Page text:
The Lord will not cast off forever. Though He causes grief, yet He will show compassion according to the multitude of His mercies” (Lamentations 3:31-32).

From “The Vine,” 1-13-12, entitled, The Christian’s Joy:

During the battle of Gettysburg there was a little bird on a tree that would sing a few notes every time there was a lull in the awful roar of battle; but when the crash began again, its song would cease. That is the way with this world’s joy. It sings a few strains now and then in the pauses of life’s struggle and discontent. When the waves of sorrow break, its voice is drowned; it cannot sing in loss, in bereavement, in the hour of dying.

Joy is not the absence of sorrow, but the presence of God.   He allows tears of sorrow today so that our hearts may be open to receive the joys of tomorrow.

In the midst of the prophet Jeremiah’s grief in Lamentations 3:25-33, God’s comfort surfaced as a reminder of His sovereignty and goodness, giving him hope.  When we experience painful sorrow and loss, let us remember to allow sufficient time to grieve and to reflect upon God’s goodness.  And to praise Him!

Tears are lenses through which our dimmed eyes see more clearly into heaven and look more fully upon God’s wonderful face.  Sorrow cleanses our hearts of earthiness and fertilizes our lives.  Painful times are more beneficial for us than times of rejoicing.  We grow best when clouds hang over us.  Why?  Because clouds produce rain, and rain refreshes.  Then God comforts us so deeply and richly that the experience is well worth enduring the trial—just to enjoy the sweet and precious comfort that God gives in it.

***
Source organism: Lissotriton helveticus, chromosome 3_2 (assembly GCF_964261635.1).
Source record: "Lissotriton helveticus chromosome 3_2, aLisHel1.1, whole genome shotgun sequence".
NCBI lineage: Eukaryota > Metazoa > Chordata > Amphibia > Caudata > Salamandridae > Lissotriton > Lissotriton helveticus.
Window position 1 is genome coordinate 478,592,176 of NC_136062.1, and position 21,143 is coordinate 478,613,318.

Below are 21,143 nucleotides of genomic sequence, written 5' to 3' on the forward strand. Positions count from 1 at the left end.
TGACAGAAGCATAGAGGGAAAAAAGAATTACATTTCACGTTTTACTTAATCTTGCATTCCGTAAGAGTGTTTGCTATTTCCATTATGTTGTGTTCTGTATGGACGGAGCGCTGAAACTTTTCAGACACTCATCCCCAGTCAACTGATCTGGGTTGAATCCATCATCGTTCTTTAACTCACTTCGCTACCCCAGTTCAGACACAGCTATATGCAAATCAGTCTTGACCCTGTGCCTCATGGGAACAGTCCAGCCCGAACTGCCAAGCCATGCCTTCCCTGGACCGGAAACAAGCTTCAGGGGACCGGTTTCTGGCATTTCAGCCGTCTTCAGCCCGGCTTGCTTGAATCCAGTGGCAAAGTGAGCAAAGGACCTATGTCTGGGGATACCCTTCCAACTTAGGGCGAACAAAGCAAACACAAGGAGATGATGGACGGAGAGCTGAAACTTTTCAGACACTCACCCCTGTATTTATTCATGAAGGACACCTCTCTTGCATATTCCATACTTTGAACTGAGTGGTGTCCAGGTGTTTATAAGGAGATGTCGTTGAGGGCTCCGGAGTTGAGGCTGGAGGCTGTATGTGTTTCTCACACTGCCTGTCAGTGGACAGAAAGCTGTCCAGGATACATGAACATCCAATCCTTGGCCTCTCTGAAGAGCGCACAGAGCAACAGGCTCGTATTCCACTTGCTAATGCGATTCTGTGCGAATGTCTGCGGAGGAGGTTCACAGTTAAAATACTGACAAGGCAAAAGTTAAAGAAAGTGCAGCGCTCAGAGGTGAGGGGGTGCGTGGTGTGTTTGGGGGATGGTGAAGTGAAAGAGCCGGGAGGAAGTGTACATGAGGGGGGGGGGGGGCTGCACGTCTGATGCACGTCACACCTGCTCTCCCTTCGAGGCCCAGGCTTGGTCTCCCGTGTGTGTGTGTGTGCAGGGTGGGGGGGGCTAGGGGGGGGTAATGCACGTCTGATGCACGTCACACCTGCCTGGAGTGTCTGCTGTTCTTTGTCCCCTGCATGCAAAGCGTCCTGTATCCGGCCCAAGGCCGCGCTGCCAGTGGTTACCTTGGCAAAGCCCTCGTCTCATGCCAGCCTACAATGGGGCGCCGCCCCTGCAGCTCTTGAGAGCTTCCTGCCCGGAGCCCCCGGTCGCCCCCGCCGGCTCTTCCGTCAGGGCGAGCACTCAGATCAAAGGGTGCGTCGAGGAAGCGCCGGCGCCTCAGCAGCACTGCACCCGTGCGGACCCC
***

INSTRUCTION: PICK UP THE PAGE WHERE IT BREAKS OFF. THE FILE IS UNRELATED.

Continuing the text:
Sorrow need not deprive us Christians of our joy.  Warren Wiersbe says, “The joy that comes from the Lord is real, lasting, and enriches our lives.  God doesn’t give us joy instead of sorrow, or joy in spite of sorrow, but joy in the midst of sorrow.  It’s not substitution but transformation.”

We may be in deep sorrow, yet a fountain of joy wells up in our heart and a genuine peace settles in our soul.  When we rejoice in God as our Source, we have a joy that sings through the darkness of night, and no one has the ability to take it from us.  Those who have been driven close to God in their great sorrow reflect the radiance and joy of the Lord.  The sweetest songs of praise are those we sing in the darkest hours of the night (Acts 16:25).

Sound His praises! Jesus who bore our sorrows:

Love unbounded, wonderful, deep and strong;

Praise Him! praise Him! tell of His excellent greatness;

Praise Him! praise Him! ever in joyful song!—Fanny J. Crosby